The news that Danny Duffy likely needs Tommy John surgery to repair his torn ulnar collateral ligament is, sadly, not surprising. Not because he complained about elbow pain a few weeks ago and had trouble commanding the ball the last few starts, but because he's a young pitcher. These things happen to pitching prospects, regardless of talent, but in the case of the Royals, there always seems to be something keeping their pitchers from developing.
That isn't meant to pin blame on Kansas City for Duffy's injury. Rather, let's take a look back at their pitching prospects under current general manager Dayton Moore. Unless you just ate, in which case, avert your eyes:
Unless you're a serious prospect lad or lady, chances are good you only recognize a few names on that list. It's comprised of every top 10 pitcher, ranked by Baseball America, that the Royals had from 2007 through 2010 under Moore. It's a bit misleading, in the sense that rank within one's own organization is relative, but just the same, not one of these pitchers has turned out in a way the Royals hoped they would when they were originally acquired. (And if they did turn out as expected, then the Royals are doing it wrong.)
Luke Hochevar was the first-overall selection of the 2006 draft, a year after the Dodgers took him 40th overall. When the Dodgers selected him, many felt that 40th overall was a good spot for him, and that the Royals had gone after an arm that wasn't going to be a front-line starter with the #1 pick in the draft. Kevin Goldstein's "Perfect World Projection" on Hochevar from 2007 reflects this:
Few saw Hochevar as a true number one starter, even when he was drafted last year. Most scouts who saw him this year didn't lower the projection on him too much, though, still seeing him as a number two or three in the end.
Hochevar has failed to even become a mid-rotation arm, with a career 79 ERA+ over 620 innings. He's now 28, and the most positive development in his major-league career thus far is that he survived for 198 innings in 2011. Or, rather, the Royals survived 198 innings of Hochevar.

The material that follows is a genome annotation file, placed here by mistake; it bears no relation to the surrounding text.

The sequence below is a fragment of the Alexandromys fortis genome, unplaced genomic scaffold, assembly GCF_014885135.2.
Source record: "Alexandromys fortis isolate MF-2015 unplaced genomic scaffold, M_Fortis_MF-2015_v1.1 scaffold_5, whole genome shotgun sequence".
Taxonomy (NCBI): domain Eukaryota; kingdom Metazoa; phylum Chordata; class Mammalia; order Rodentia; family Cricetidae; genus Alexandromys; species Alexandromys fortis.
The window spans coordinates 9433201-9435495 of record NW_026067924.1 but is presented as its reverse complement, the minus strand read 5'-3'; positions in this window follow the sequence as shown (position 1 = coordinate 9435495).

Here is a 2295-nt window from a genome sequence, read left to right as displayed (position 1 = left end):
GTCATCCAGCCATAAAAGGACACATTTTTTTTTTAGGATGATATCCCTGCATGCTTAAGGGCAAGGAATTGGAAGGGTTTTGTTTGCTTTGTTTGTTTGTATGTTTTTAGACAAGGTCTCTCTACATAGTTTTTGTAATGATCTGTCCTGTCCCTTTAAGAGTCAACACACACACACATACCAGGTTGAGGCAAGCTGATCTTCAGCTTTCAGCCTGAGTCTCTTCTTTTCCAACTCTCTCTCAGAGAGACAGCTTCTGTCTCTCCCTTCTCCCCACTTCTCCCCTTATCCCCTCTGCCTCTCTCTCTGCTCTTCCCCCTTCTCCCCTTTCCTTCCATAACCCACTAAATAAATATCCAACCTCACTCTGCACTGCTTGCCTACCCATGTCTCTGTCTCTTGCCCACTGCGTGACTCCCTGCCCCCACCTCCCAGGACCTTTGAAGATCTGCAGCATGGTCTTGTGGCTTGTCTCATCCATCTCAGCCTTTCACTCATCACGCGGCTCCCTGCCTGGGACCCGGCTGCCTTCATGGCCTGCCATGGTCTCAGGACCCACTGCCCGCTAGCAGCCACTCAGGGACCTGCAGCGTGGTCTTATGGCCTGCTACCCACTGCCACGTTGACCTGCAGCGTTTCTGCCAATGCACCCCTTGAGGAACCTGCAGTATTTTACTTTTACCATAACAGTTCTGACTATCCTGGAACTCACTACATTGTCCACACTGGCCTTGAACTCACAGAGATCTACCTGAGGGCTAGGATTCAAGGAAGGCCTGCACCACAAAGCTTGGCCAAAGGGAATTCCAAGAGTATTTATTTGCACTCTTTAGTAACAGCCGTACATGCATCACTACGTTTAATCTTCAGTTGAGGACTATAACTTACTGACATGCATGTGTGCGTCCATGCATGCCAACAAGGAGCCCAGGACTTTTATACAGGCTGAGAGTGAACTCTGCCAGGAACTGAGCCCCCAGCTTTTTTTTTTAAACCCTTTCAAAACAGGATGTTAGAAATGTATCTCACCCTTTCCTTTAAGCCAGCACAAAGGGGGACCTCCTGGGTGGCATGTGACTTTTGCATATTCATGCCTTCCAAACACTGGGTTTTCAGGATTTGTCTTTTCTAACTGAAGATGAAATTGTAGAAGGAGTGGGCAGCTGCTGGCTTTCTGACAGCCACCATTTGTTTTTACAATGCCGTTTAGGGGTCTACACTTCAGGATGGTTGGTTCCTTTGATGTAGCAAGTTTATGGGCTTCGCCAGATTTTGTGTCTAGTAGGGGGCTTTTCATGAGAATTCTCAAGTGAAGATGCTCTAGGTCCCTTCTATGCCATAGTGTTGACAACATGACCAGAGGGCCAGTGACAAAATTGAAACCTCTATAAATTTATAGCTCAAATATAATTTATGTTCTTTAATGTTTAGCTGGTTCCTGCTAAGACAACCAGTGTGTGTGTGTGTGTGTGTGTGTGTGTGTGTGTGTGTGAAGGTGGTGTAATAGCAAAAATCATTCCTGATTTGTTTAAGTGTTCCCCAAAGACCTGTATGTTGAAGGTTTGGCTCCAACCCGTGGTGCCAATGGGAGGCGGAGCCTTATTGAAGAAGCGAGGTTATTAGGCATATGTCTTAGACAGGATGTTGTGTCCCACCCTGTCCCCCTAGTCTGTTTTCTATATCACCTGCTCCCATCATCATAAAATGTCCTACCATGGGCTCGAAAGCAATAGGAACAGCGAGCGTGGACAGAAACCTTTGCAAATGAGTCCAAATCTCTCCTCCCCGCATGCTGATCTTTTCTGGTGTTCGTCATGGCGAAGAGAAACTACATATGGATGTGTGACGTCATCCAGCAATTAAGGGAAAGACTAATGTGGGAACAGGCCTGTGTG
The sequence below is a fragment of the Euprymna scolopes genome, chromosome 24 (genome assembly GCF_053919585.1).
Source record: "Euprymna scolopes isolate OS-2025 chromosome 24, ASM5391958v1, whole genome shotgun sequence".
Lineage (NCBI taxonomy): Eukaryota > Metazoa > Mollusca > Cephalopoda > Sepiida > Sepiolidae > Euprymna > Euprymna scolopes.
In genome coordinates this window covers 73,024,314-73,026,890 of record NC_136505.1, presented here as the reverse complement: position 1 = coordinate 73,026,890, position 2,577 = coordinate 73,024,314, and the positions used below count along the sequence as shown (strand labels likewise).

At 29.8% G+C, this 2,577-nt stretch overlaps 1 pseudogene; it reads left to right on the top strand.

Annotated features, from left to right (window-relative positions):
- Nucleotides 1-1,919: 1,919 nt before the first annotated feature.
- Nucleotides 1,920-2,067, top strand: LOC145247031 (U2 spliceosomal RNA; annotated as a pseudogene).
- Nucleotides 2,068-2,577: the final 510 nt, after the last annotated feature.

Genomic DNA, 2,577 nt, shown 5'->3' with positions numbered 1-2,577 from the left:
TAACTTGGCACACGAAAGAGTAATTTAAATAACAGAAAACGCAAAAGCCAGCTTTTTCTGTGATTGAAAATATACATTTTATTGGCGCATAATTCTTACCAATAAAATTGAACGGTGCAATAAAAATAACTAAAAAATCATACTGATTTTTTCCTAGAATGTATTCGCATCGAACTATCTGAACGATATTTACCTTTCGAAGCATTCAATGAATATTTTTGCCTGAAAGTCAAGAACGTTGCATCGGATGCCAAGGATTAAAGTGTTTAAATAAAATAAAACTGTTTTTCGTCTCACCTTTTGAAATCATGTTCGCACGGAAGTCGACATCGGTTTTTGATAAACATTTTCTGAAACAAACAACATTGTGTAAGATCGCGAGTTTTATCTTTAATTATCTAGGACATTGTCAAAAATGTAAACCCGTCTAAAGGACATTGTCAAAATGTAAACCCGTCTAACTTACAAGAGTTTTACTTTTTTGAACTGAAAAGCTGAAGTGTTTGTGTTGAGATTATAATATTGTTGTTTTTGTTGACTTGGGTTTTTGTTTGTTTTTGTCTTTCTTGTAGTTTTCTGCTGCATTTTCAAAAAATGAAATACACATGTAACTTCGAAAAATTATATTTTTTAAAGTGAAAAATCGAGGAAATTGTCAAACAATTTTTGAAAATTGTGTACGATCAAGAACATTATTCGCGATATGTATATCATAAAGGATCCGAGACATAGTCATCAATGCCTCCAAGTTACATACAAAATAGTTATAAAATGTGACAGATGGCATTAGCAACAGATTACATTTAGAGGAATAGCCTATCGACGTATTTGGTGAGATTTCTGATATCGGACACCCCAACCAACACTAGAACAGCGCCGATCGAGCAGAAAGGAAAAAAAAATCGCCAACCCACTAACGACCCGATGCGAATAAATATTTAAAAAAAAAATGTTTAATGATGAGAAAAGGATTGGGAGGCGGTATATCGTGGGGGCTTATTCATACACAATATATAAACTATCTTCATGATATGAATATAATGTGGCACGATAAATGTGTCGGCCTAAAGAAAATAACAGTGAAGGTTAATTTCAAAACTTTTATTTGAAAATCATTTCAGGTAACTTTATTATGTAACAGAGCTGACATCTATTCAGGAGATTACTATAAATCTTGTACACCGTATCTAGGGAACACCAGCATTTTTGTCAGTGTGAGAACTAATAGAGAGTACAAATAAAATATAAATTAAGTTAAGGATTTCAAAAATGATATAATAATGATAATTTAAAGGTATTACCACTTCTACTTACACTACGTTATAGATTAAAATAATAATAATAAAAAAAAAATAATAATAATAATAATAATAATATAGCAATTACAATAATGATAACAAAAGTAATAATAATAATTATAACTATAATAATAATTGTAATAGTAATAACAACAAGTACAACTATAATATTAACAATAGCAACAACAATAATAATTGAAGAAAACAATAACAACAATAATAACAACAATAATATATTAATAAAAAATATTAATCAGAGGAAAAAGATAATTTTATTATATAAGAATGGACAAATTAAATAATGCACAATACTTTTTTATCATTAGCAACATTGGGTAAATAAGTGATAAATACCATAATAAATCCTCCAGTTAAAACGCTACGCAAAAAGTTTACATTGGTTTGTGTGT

Aaron Crow is another pitcher who the Royals drafted a year after he failed to sign elsewhere. They snagged him at #12, but like Hochevar, this might have been overzealous. Goldstein on Crow:
Crow's changeup is a below-average pitch that he seems to have little confidence in. His mechanics are not the prettiest in the world, leaving some to wonder if he profiles better as a closer. He looked rusty this spring and in the Arizona Fall League, as his slider didn't have the same bite as it did during his Missouri days.
Chances are good a closer wasn't the most talented player left on the board just 12 picks in to the 2009 draft. To Crow's credit, he's developed along that path after struggling as a starter in the minors, and has been very good as a reliever over parts of two seasons for Kansas City. The Royals need starters, though, and like with Hochevar, it hurt for them to reach with such a high draft pick.
This is magnified by the problems had by the pitchers they didn't reach on in the draft. Mike Montgomery, after making it to #1 in the system for 2010, has pitched poorly in Triple-A. To be fair, he's all of 22 years old and in the PCL, but the loss of command for someone who formerly counted that among their strengths is alarming. Then 20-year-old John Lamb had his development knocked off course by Tommy John surgery after eight starts last year, and has yet to return to the mound in 2012. Duffy reached the majors before either of those two, but now he's set to lose a year due to his elbow.
It's not abnormal for pitching prospects to fail to develop, but here are five starters -- an entire rotation's worth -- who have all gone off course. The reasons are different, be they over-drafting, mechanics better-suited to relief, injury, or in the case of Montgomery, the disappearance of something that made you so good. It hasn't helped that none of their other pitching prospects were able to beat the odds and become more than what was expected of them, either.
Blake Wood ended up in relief. Billy Buckner is now 28 and in Double-A for another team. Brian Bannister's tight-rope act worked until it didn't. Many of the pitchers acquired in trade to make up for this -- Vin Mazzaro, Sean O'Sullivan, Kyle Davies -- either were never very good to begin with, or didn't become change of scenery types as was hoped. Felipe Paulino might stand alone as an effective pitcher Kansas City traded for under Moore, especially if Jonathan Sanchez continues to do Jonathan Sanchez things.
Not all hope is lost, of course. Montgomery, Lamb, and Duffy are all very young, and there's plenty of time for them to turn it around, even if the latter two need to wait until they're healthy to do so. Jake Odorizzi, acquired in the Zack Greinke trade, has looked excellent at Double-A as a 22-year-old. That's nearly a full rotation there, and it's an inexpensive one with a high ceiling. There's still time to break this cycle, but with the way things have gone for years, it's hard to stay positive about Royals pitching.